by guest author Rebekah Maxwell
Haunted house law is trickier (or treatier?) than you might expect.
For instance, while a broker has no duty to disclose that a house is reputed to be haunted, once an owner has reported hauntings of the property in the public media, she is estopped from denying that the ghosts exist, and a buyer may be able to rescind the contract. Stambovsky v. Ackley, 572 N.Y.S.2d 672 (1991).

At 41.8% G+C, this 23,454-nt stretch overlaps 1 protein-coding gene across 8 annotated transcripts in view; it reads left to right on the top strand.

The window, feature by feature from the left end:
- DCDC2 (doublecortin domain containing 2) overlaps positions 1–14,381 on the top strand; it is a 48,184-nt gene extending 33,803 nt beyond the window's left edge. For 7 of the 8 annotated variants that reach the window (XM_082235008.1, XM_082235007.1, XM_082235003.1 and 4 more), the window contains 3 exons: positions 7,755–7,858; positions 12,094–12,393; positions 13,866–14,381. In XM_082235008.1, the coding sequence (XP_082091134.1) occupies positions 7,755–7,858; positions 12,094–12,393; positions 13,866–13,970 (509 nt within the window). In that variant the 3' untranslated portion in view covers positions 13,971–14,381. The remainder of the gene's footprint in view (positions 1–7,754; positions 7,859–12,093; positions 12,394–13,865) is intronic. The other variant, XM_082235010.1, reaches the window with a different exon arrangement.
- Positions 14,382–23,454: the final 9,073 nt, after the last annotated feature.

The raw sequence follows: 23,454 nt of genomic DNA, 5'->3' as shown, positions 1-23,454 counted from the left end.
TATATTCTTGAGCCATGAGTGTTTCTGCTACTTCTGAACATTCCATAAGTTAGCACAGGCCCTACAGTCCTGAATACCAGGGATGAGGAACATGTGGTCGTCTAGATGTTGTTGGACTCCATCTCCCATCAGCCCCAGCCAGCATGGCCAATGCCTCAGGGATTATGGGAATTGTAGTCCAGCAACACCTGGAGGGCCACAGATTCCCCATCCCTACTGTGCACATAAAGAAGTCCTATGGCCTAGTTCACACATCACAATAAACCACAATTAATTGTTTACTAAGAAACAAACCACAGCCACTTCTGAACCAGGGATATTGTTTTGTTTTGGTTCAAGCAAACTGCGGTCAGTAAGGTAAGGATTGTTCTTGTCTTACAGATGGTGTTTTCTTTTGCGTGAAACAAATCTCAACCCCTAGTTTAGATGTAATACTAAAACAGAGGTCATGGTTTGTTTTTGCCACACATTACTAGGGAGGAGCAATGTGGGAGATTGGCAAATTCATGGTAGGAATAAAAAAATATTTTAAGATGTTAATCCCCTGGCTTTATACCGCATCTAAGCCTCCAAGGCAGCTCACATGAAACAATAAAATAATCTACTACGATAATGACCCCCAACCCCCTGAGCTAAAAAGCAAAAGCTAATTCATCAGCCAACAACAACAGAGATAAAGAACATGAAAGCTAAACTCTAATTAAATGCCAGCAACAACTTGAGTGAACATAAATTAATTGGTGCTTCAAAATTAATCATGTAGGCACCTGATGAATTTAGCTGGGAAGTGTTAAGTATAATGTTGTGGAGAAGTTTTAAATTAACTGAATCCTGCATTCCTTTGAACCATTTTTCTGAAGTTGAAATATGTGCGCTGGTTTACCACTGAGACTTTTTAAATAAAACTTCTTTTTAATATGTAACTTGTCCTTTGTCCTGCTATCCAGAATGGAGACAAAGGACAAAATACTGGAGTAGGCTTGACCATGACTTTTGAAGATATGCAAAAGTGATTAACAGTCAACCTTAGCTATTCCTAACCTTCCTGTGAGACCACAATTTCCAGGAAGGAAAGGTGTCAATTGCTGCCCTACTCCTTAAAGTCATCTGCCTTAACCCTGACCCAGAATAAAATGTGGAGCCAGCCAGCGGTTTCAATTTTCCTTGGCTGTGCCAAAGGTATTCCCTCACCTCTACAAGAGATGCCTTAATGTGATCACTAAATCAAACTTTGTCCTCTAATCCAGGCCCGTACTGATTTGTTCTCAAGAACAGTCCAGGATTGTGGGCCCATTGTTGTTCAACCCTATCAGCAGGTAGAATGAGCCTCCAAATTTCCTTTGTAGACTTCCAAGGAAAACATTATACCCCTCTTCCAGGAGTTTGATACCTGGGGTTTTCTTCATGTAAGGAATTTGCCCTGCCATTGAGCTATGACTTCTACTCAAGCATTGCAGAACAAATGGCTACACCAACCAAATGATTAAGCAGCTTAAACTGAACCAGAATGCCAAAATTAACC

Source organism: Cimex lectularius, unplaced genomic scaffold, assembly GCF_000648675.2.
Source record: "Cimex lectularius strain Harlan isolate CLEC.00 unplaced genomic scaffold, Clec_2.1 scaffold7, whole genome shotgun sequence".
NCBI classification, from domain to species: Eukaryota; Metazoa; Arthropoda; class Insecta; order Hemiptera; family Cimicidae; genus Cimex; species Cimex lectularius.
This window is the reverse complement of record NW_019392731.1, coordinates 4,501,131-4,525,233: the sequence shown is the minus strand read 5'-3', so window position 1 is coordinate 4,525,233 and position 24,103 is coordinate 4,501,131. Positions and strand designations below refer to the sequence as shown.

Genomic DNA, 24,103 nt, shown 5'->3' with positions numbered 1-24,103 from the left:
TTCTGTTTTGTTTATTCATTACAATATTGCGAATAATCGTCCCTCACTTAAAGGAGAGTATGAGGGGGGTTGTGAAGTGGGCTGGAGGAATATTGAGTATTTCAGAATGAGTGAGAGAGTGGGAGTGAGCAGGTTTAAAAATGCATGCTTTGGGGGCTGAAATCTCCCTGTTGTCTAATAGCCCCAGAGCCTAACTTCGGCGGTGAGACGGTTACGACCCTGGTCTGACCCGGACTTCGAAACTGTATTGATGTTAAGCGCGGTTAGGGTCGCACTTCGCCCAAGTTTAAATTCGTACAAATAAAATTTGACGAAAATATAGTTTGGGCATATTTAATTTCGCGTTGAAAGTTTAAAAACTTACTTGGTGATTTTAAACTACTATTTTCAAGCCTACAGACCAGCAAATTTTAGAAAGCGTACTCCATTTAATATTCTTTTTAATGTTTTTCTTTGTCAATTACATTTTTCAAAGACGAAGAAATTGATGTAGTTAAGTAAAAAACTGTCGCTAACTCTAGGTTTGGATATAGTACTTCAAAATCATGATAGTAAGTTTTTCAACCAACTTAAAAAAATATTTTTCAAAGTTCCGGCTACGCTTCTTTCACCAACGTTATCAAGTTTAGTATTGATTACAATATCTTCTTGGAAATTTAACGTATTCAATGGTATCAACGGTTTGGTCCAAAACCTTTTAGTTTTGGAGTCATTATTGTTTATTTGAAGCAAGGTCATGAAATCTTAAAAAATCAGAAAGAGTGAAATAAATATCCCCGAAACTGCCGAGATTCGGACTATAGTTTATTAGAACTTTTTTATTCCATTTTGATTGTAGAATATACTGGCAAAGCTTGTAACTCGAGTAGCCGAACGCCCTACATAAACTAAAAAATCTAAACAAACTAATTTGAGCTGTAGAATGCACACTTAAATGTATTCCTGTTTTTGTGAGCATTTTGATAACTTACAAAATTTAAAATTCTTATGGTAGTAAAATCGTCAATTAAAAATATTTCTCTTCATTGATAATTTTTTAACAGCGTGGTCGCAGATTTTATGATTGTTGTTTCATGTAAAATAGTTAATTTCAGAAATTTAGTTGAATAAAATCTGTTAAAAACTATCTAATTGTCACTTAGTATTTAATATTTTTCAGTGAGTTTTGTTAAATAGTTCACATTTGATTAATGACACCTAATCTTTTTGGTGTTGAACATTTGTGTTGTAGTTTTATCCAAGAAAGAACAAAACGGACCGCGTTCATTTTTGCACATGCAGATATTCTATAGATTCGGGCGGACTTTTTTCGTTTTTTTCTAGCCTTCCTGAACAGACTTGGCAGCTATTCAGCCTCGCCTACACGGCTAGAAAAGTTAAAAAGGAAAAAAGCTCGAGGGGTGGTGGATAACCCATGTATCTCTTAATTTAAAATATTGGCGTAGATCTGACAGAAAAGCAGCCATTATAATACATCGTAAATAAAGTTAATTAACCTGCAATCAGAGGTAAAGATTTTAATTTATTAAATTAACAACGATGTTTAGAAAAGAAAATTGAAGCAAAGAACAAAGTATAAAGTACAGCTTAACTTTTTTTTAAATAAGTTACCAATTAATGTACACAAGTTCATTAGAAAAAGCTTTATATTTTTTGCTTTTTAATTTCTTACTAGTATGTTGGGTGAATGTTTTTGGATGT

And yet, a deed obtained through misrepresentation that a house is haunted might be allowed to stand. Souza v. Soares, 22 Haw. 17 (1914).
Also, the fact that you believe a house to be haunted doesn’t give you a pass for vandalizing it. Hayward v. Carraway, 180 So.2d 758 (1965). Ghosts have feelings, too.